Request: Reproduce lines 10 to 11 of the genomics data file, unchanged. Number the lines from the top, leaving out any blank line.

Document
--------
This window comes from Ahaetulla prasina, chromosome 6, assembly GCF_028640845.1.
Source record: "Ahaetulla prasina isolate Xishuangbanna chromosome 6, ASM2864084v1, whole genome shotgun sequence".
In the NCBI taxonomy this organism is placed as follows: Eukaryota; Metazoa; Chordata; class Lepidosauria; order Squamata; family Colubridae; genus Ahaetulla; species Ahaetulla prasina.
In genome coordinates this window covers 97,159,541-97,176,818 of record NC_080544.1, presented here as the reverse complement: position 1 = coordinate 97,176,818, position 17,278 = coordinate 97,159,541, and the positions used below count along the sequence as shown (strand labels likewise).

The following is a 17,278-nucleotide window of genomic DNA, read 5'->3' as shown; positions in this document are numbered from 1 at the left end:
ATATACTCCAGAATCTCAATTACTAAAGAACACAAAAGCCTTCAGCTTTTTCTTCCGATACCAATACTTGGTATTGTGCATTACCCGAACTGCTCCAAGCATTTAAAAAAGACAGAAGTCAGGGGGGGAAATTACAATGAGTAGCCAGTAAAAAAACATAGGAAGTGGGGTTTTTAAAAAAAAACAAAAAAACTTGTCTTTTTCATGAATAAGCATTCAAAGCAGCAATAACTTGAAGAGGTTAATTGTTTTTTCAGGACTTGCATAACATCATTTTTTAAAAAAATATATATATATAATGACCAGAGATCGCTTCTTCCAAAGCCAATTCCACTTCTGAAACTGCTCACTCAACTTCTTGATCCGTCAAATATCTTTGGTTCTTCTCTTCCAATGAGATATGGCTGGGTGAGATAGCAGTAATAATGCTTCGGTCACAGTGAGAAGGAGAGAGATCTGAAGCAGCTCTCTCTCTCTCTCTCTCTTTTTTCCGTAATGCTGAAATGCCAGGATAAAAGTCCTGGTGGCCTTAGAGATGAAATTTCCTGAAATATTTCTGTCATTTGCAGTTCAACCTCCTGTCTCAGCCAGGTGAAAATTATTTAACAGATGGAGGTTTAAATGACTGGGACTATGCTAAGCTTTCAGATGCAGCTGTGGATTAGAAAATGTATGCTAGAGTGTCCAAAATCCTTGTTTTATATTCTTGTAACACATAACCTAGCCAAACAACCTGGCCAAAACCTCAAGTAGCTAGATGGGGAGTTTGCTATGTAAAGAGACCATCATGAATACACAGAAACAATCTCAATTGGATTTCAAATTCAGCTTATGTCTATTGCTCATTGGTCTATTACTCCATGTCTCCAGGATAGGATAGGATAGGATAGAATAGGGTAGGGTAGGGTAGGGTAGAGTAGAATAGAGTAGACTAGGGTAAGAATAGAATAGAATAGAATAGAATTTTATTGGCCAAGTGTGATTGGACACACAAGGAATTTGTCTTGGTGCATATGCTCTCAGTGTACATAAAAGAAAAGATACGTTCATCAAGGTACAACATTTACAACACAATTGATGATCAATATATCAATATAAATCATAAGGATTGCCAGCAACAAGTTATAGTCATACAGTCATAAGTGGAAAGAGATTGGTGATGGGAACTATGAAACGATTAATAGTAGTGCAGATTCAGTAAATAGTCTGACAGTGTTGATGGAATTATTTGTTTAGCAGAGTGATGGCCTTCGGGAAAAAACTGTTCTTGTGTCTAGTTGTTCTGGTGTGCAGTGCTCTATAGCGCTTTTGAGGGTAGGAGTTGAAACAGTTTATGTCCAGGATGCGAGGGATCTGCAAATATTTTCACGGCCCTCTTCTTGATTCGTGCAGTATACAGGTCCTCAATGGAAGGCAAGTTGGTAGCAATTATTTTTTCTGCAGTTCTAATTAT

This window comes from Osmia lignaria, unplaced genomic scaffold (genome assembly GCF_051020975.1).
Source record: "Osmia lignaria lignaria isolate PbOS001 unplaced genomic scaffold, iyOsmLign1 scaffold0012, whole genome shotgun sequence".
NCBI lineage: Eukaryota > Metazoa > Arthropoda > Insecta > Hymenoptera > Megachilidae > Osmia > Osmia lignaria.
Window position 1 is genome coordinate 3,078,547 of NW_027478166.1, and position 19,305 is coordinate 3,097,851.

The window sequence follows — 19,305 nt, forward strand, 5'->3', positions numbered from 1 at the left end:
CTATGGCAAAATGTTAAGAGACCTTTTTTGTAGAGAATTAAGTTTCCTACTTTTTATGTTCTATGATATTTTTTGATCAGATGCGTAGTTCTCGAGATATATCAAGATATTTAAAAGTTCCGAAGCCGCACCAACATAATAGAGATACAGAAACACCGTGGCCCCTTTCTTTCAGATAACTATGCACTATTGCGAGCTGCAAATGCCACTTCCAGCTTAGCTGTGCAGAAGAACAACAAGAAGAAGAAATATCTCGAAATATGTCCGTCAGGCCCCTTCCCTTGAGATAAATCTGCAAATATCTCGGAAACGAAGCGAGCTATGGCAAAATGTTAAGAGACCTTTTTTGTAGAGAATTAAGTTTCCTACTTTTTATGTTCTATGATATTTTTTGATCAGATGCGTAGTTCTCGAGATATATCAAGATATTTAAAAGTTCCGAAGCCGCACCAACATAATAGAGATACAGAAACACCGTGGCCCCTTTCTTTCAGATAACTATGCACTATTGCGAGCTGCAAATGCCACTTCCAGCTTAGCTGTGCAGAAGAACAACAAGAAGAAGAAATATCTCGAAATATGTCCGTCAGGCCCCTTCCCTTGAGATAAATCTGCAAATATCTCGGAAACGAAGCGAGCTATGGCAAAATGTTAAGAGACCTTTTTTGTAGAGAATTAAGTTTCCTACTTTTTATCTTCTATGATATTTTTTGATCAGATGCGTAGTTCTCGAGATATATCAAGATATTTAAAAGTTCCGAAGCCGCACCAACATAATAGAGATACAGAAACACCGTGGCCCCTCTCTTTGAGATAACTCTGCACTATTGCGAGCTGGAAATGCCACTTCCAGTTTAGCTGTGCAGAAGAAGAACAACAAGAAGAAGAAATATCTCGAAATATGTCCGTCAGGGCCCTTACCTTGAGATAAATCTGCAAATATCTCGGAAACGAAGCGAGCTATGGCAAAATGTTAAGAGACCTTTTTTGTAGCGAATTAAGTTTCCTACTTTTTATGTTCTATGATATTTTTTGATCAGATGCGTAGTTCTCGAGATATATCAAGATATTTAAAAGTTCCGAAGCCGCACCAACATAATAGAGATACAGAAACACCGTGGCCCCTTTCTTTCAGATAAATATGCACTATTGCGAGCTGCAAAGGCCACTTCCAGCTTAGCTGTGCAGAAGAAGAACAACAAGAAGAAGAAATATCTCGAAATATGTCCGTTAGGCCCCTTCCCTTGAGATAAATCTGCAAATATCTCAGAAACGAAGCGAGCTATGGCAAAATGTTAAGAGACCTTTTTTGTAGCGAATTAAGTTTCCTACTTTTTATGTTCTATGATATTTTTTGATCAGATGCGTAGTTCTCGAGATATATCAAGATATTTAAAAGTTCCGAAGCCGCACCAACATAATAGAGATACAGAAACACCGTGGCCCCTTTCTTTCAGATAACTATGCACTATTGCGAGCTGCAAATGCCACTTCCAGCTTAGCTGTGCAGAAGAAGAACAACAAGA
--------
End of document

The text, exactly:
Window position 1 is genome coordinate 3,078,547 of NW_027478166.1, and position 19,305 is coordinate 3,097,851.

The window sequence follows — 19,305 nt, forward strand, 5'->3', positions numbered from 1 at the left end: